Response to New York Times coverage of Red Cross blood services

The American Red Cross is no stranger to intense scrutiny from the government, private organizations and the American public. Yesterday’s New York Times article regarding the organization’s efforts to reform blood collection and distribution processes is a hard-hitting piece that is reminiscent of scrutiny after 9/11, Hurricane Katrina and Senator Grassley’s call to reform the leadership structure. (see other coverage here and here)

The organization does not deny that there are problems. There is an aggressive plan in place right now to overhaul the information system, standardize processes across 36 blood regions and instill smart and stringent practices through training the organization’s 22,000 blood employees. Leadership shows incredible focus and has ranked this as their highest priority.

After 9/11, calls from the public changed the fundamental nature of the Red Cross donation system, allowing individuals to designate the exact program to benefit from their money. After Hurricanes Katrina and Rita, disasters of unprecedented size, the organization consulted with government agencies to apply lessons from their multi-billion dollar response and is now ready for another Katrina. Grassley’s calls for reform resulted in a leaner, more effective Board of Governors. This episode will no doubt have an equally positive effect.

Some people have called for the organization to be split apart, spinning off biomedical services as a new organization. This would disassemble one of America’s greatest treasures and would, in my estimation, fail to address the root issues at stake.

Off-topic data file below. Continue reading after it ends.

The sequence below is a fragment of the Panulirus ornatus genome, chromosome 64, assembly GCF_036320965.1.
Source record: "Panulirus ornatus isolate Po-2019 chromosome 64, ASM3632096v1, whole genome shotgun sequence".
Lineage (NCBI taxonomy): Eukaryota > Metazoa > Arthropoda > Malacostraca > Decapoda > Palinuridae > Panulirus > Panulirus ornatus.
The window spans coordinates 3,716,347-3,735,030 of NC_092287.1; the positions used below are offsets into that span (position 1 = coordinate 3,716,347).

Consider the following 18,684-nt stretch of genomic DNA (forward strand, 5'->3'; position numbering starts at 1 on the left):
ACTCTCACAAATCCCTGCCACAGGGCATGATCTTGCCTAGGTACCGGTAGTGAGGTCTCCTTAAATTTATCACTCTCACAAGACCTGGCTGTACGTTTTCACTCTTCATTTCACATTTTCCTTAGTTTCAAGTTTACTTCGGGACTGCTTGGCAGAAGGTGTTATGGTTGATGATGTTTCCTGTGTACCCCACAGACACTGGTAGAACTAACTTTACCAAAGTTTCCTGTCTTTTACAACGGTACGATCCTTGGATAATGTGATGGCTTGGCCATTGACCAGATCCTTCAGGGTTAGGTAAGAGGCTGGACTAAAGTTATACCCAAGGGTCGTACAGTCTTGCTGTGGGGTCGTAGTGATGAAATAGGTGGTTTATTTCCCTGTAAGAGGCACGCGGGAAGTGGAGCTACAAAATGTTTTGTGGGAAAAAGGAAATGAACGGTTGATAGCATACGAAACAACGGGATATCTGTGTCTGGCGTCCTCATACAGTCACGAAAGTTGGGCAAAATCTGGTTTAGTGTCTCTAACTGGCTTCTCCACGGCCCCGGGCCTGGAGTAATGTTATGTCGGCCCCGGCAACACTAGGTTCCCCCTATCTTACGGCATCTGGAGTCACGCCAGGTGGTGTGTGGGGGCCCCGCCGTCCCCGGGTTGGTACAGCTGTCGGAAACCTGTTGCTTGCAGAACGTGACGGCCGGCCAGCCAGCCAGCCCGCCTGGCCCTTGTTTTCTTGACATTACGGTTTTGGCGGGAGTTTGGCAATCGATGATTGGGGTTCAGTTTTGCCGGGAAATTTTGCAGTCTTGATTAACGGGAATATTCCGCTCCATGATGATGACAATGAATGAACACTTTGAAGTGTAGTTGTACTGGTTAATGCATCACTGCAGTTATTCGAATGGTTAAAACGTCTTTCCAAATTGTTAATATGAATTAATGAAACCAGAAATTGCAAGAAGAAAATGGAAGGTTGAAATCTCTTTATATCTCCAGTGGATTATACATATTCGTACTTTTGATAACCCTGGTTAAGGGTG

The Red Cross is America’s trusted guardian, whether it comes to disaster response (serving 70,000 disasters each year), CPR and first aid classes, international services like vaccination campaigns, services to the armed forces or blood donation. The organization handles almost half of the nation’s blood supply. What’s more, the Red Cross symbol represents an international movement of humanitarians dedicated to alleviating human suffering through preparedness and response. The Red Cross is built on a proud history of over 125 years and is strong through hundreds of thousands of volunteers that donate their time, money and expertise to the organization’s mission.

Blood supplies are safer than they ever have been and continue to get safer through these calls for reform. While the issues are put in a spotlight and reforms are debated, the need for blood remains as high as ever. Consider donating today.

Mat Morgan

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